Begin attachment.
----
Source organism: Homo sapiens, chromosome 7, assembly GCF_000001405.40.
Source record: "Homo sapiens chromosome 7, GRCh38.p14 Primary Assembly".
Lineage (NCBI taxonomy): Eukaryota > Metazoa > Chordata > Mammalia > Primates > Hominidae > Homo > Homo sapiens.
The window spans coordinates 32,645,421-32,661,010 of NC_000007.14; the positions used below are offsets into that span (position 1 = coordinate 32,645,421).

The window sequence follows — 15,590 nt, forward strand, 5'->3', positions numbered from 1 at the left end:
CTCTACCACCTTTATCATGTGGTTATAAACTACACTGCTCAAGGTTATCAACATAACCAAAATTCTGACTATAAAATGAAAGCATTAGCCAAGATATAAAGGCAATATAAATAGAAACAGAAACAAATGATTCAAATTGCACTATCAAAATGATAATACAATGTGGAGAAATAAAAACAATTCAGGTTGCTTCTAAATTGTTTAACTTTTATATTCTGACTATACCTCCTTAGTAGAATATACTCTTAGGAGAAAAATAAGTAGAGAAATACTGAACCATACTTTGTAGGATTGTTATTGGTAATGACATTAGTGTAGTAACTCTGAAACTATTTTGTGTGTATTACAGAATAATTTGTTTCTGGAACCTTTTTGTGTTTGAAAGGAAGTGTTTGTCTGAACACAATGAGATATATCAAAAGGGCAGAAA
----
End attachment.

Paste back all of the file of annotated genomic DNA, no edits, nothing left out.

Source organism: Homo sapiens, chromosome 7, assembly GCF_000001405.40.
Source record: "Homo sapiens chromosome 7, GRCh38.p14 Primary Assembly".
Lineage (NCBI taxonomy): Eukaryota > Metazoa > Chordata > Mammalia > Primates > Hominidae > Homo > Homo sapiens.
The window spans coordinates 32,645,421-32,661,010 of NC_000007.14; the positions used below are offsets into that span (position 1 = coordinate 32,645,421).

The window sequence follows — 15,590 nt, forward strand, 5'->3', positions numbered from 1 at the left end:
CTCTACCACCTTTATCATGTGGTTATAAACTACACTGCTCAAGGTTATCAACATAACCAAAATTCTGACTATAAAATGAAAGCATTAGCCAAGATATAAAGGCAATATAAATAGAAACAGAAACAAATGATTCAAATTGCACTATCAAAATGATAATACAATGTGGAGAAATAAAAACAATTCAGGTTGCTTCTAAATTGTTTAACTTTTATATTCTGACTATACCTCCTTAGTAGAATATACTCTTAGGAGAAAAATAAGTAGAGAAATACTGAACCATACTTTGTAGGATTGTTATTGGTAATGACATTAGTGTAGTAACTCTGAAACTATTTTGTGTGTATTACAGAATAATTTGTTTCTGGAACCTTTTTGTGTTTGAAAGGAAGTGTTTGTCTGAACACAATGAGATATATCAAAAGGGCAGAAA